SAN FRANCISCO—Freelance journalist and consumer-finance expert, Erica Sandberg went undercover as a drug user to understand the concept of harm-reduction, in her report San Francisco’s Deadly Compassion. Harm reduction is a policy that organizations in San Francisco have adopted in order to cope with the city’s unsafe drug use, which was also linked to the AIDS epidemic. Harm-reduction focuses more on making sure a user has access to safe supplies such as sterilized needles and syringes, and less on trying to get someone clean.

Most harm reduction programs started in the late 80s and early 90s, in hopes to slow the spread of AIDS. While providing clean drug supplies has aided to slow the spread of HIV, drug overdoses have been significantly increasing in San Francisco every year. A report released by the San Francisco Department of Public Health shows that there was a 70 percent increase in drug overdose deaths from 2017-2018, and the results for 2018-2019 are expected to increase once all the data comes out.

Sandberg concluded in her report that these organizations do more harm than good by promoting and normalizing heavy drug use.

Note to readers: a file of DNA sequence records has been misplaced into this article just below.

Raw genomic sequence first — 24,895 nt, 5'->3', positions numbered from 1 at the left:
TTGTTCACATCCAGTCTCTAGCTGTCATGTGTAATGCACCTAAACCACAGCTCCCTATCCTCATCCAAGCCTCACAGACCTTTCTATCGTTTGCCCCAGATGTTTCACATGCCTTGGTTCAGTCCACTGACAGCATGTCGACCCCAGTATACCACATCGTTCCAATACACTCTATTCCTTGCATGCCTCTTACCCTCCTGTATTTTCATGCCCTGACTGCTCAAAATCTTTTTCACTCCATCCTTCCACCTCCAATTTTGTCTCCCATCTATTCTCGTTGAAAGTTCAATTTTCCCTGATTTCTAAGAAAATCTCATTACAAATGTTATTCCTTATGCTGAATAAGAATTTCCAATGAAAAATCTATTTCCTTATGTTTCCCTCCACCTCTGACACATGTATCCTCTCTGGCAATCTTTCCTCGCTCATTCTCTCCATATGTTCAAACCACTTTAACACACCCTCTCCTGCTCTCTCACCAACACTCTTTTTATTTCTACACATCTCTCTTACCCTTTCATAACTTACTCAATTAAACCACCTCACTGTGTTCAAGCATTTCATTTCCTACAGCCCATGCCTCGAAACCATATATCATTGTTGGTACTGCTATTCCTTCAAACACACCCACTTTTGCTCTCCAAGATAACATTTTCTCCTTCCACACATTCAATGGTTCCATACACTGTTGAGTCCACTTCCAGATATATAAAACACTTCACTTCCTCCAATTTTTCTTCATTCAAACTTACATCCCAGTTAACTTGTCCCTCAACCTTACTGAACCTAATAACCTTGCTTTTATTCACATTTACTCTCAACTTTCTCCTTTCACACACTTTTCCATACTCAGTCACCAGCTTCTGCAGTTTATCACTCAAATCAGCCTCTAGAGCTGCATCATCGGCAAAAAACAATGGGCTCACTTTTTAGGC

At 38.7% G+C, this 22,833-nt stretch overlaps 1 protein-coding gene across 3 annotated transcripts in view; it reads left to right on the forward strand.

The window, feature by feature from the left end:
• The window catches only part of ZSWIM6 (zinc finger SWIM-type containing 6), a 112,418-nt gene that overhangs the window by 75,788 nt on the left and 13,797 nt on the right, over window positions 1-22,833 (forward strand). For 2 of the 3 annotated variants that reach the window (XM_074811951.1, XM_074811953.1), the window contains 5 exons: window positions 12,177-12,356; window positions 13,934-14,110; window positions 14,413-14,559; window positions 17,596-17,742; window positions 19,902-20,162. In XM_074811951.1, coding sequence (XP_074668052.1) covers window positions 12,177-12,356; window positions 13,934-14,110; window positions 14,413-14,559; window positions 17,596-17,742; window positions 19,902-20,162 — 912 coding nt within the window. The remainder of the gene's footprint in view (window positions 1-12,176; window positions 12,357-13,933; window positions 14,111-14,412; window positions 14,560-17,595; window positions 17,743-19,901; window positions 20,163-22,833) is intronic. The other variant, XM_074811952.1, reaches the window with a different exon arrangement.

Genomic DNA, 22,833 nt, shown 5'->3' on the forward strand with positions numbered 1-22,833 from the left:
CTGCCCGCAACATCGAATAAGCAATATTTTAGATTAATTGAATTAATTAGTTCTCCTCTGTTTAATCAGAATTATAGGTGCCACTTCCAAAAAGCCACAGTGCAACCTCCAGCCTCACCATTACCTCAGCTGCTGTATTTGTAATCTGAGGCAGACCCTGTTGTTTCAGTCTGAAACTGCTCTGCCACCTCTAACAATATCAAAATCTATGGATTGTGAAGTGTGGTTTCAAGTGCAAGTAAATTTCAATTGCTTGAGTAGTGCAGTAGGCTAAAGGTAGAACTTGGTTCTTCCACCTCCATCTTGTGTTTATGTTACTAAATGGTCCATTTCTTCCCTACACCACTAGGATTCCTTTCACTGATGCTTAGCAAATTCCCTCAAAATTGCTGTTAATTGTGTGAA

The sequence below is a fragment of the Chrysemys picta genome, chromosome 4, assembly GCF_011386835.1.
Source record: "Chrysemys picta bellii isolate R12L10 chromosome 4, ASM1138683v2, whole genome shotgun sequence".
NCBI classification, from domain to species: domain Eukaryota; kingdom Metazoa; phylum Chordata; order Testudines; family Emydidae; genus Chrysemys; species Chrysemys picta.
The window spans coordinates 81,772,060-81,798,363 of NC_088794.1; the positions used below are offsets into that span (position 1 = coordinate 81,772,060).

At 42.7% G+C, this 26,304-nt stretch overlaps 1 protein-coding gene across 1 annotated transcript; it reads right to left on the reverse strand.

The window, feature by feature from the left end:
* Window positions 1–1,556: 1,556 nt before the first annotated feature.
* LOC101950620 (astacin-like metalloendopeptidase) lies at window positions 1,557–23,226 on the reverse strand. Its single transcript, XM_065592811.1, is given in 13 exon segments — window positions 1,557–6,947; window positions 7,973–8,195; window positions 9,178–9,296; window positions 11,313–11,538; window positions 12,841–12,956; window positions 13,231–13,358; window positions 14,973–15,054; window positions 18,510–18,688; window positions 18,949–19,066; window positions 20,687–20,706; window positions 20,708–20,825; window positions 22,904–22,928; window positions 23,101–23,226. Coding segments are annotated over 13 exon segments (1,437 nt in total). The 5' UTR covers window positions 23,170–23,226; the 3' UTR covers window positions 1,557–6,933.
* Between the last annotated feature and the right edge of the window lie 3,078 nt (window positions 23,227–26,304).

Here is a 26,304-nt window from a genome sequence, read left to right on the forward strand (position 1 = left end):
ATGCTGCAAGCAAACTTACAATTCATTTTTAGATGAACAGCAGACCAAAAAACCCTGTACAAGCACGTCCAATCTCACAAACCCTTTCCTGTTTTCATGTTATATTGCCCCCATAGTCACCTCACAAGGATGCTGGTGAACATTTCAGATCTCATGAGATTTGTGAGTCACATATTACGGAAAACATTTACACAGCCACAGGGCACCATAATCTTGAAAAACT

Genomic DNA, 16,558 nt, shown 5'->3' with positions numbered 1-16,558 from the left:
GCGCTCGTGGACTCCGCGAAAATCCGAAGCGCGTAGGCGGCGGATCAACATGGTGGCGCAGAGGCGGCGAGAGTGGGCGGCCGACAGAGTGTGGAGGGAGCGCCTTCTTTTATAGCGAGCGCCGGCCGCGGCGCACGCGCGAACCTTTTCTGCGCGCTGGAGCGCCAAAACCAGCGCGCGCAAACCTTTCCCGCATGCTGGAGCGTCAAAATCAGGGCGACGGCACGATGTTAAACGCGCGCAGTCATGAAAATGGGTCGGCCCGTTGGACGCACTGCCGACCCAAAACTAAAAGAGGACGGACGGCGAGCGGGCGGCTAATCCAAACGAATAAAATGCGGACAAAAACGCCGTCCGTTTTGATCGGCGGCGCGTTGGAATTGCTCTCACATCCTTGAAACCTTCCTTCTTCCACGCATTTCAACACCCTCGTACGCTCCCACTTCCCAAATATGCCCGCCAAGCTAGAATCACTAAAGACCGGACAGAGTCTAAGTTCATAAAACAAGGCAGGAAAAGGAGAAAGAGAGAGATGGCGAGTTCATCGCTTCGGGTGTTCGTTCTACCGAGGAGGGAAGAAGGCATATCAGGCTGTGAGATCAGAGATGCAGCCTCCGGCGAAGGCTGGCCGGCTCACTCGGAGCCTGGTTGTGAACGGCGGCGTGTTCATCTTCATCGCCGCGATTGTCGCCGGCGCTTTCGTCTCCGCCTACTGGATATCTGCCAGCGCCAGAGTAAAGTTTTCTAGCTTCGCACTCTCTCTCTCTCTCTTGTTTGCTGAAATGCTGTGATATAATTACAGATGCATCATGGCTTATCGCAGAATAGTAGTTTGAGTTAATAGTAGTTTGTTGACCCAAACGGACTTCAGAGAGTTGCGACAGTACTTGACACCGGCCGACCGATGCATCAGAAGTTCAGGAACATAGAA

“Not one person asked if I was interested in treatment. No one discussed detox or gave me a flyer with listings for local 12-step meetings. No one inquired about my physical or psychological wellbeing. I could have anything I wanted—except for help getting off drugs,” Sandberg reported.

In just one day Sandberg walked away with 170 needles after visiting three different organizations. In August 1990, all limits on the number of syringes that could be accessed were lifted. According to the SF Aids Foundation, throwing out limitations on drug supplies kept users from sharing needles which helped slow the AIDS epidemic.

Pictures on the SF Aids foundation’s website

“Harm reduction has mutated from ameliorating the collateral negative effects of addiction to promoting drug use as a positive lifestyle choice,” Sandberg stated in her report.

Pictures on the SF HIV foundation’s website

A report by the San Francisco Department of Public Health states that harm reduction programs such as, Drug Overdose Prevention and Education (DOPE)  aided in decreasing overdoses. DOPE has recorded 1,765 life-saving overdose reversals using naloxone in the first nine months of 2019.